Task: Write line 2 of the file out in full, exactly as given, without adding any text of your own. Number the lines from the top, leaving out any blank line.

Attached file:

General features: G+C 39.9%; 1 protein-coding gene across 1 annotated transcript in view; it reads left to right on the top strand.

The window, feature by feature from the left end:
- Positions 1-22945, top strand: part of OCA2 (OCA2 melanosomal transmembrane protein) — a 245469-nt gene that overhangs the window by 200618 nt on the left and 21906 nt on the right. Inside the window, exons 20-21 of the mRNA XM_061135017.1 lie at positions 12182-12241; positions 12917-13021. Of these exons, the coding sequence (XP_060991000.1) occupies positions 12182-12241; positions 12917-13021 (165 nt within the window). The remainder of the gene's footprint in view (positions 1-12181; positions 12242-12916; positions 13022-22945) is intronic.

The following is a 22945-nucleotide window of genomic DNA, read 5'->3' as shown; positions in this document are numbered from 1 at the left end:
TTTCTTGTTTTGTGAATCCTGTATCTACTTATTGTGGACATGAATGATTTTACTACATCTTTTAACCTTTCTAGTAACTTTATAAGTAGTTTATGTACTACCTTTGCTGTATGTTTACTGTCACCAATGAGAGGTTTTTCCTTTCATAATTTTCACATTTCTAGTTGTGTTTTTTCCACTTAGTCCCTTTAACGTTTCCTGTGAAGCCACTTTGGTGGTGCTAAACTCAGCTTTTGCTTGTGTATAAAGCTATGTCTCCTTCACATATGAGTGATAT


The window, feature by feature from the left end: